Signed/Marked Shared Lanes
All roadways, except where prohibited by law, are shared by bicycles and motor vehicles. Roadways that carry low traffic volumes, such as neighborhood streets or rural roads, often provide a comfortable bicycling experience. On major roadways, wide curb or outside lanes could be used to provide more space for motorists passing bicyclists, or for bicyclists to maneuver around obstacles like drainage grates or on-street parking. Signs that say SHARE THE ROAD or BICYCLES MAY USE FULL LANE help alert motorists that they may encounter bicyclists and encourage them to be respectful.
A shared-lane pavement marking can also be used to provide a higher level of guidance to bicyclists and motorists. The placement helps bicyclists visualize the appropriate lateral position, especially when it comes to avoiding the open door of a parked vehicle or when the lanes are too narrow for bicyclists and motorists to travel side-by-side. These markings can also be used to fill in the gap between two sections of a roadway with bike lanes. The MUTCD provides guidance about the placement of shared-lane markings.
Signs help alert motorists to the presence of bicycles, while markings alert motorists and offer guidance to bicyclists.
- Various geometric and operational factors affect the comfort level of bicyclists using shared lanes.
- Use appropriate signal timing and detector systems that respond to bicycles.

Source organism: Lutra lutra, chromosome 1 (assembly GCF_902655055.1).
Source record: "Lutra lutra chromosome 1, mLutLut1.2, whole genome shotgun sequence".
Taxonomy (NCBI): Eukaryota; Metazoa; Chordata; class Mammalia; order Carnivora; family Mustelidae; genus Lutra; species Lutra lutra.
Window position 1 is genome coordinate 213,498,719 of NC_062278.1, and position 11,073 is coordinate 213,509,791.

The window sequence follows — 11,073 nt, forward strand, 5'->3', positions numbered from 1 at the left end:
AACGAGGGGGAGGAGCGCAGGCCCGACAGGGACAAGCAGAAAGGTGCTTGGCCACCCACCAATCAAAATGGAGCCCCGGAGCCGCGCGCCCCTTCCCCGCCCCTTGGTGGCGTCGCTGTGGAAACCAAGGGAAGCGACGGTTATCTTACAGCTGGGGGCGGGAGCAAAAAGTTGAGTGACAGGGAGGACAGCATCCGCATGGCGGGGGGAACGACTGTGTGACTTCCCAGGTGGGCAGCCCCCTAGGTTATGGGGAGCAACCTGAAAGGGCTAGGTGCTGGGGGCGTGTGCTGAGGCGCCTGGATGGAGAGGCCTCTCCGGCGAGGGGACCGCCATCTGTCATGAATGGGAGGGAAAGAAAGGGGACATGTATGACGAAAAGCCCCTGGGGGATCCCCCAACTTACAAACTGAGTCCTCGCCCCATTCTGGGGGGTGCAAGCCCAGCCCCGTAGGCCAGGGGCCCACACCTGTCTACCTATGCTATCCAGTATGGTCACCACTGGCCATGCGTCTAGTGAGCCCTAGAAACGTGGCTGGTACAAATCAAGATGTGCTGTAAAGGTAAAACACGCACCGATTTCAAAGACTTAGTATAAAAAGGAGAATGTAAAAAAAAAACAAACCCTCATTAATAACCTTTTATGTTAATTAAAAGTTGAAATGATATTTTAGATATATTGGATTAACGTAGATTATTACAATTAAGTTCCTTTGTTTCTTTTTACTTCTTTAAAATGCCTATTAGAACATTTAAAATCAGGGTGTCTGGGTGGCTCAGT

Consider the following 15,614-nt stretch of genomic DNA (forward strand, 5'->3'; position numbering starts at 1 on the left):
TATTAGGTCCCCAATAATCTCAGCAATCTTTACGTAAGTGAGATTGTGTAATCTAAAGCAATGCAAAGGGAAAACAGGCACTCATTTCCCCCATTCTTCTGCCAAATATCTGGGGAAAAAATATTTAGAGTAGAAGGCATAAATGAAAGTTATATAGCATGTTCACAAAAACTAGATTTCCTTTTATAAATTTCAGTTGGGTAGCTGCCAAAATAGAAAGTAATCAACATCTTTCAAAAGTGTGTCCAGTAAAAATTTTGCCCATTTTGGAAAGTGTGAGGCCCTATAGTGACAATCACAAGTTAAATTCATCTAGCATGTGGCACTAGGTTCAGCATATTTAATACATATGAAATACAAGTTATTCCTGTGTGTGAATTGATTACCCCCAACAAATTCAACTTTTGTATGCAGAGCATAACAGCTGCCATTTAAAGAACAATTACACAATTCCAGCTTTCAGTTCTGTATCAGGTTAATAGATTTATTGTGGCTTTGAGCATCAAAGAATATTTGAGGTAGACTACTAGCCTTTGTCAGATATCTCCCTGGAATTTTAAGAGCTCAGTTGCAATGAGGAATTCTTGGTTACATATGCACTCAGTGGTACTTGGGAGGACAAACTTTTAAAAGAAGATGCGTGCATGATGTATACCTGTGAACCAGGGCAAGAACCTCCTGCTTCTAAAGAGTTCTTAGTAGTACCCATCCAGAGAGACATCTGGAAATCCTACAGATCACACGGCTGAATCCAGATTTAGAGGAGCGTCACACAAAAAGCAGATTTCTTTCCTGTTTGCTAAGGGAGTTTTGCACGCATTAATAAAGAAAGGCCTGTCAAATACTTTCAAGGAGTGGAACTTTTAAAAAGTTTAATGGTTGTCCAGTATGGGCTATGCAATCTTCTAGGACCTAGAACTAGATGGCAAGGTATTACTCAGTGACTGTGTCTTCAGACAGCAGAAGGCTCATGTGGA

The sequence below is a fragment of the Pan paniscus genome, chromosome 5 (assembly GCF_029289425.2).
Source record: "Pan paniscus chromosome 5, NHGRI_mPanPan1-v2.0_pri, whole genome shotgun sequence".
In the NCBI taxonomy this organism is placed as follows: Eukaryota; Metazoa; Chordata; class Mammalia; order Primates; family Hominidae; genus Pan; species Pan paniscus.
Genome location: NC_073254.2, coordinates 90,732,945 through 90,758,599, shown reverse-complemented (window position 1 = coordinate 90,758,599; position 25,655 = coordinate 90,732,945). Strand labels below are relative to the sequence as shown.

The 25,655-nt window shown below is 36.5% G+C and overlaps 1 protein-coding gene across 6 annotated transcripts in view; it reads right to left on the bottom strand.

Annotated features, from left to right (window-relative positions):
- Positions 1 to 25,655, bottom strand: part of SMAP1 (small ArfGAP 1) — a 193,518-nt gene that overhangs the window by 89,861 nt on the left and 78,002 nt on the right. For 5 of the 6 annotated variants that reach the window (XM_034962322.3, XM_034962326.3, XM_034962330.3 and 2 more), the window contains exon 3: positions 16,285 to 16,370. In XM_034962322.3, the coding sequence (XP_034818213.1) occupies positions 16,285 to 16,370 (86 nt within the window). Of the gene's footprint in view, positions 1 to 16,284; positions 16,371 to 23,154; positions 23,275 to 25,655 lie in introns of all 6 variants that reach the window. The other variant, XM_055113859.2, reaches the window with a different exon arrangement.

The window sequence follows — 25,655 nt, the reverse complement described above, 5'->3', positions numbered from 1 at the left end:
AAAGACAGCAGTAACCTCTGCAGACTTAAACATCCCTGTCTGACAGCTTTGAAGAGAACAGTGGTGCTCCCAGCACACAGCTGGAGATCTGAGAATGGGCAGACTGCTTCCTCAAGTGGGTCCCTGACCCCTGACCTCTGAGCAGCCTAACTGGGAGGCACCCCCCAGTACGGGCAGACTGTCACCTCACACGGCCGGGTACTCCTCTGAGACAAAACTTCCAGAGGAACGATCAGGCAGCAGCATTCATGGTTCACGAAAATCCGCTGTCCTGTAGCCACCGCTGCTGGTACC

- When designing a wide outside lane, the gutter should not be included in the lane measurement as usable width.
- Long-term maintenance costs should be taken into consideration as durability and cost are generally inversely related.
- Bicyclists will need more space on sections of roadway with steep grades, drainage grates, or on-street parking.
- Shared-lane markings may be more appropriate, compared to striped bike lanes, on steep downgrades where bikes might be traveling at higher speeds adjacent to parked vehicles.
Shared-lane costs vary depending on what additions are made to the roadway. Signs can be added for approximately $300 each, and shared-lane markings for approximately $180 each. More substantially, developing a signed bicycle route can range from approximately $5,000 to $65,000 per mile. More detailed cost information is provided here.